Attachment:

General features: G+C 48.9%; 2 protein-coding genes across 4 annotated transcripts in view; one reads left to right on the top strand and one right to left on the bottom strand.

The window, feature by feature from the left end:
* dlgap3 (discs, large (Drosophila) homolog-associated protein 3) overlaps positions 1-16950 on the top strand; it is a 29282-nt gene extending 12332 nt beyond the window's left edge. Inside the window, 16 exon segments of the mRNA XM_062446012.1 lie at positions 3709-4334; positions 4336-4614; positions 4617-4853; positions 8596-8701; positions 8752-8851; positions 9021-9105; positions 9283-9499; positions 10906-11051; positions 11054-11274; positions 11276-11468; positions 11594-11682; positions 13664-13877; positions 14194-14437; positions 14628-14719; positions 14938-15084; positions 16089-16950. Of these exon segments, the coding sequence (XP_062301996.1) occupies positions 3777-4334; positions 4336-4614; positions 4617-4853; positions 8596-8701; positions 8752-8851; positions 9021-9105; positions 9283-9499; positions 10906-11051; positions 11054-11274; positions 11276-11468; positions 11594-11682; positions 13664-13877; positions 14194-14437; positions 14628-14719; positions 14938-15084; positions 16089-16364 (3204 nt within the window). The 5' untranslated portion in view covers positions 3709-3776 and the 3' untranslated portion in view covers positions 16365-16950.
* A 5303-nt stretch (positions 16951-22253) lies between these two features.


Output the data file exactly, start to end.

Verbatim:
General features: G+C 48.9%; 2 protein-coding genes across 4 annotated transcripts in view; one reads left to right on the top strand and one right to left on the bottom strand.

The window, feature by feature from the left end:
* dlgap3 (discs, large (Drosophila) homolog-associated protein 3) overlaps positions 1-16950 on the top strand; it is a 29282-nt gene extending 12332 nt beyond the window's left edge. Inside the window, 16 exon segments of the mRNA XM_062446012.1 lie at positions 3709-4334; positions 4336-4614; positions 4617-4853; positions 8596-8701; positions 8752-8851; positions 9021-9105; positions 9283-9499; positions 10906-11051; positions 11054-11274; positions 11276-11468; positions 11594-11682; positions 13664-13877; positions 14194-14437; positions 14628-14719; positions 14938-15084; positions 16089-16950. Of these exon segments, the coding sequence (XP_062301996.1) occupies positions 3777-4334; positions 4336-4614; positions 4617-4853; positions 8596-8701; positions 8752-8851; positions 9021-9105; positions 9283-9499; positions 10906-11051; positions 11054-11274; positions 11276-11468; positions 11594-11682; positions 13664-13877; positions 14194-14437; positions 14628-14719; positions 14938-15084; positions 16089-16364 (3204 nt within the window). The 5' untranslated portion in view covers positions 3709-3776 and the 3' untranslated portion in view covers positions 16365-16950.
* A 5303-nt stretch (positions 16951-22253) lies between these two features.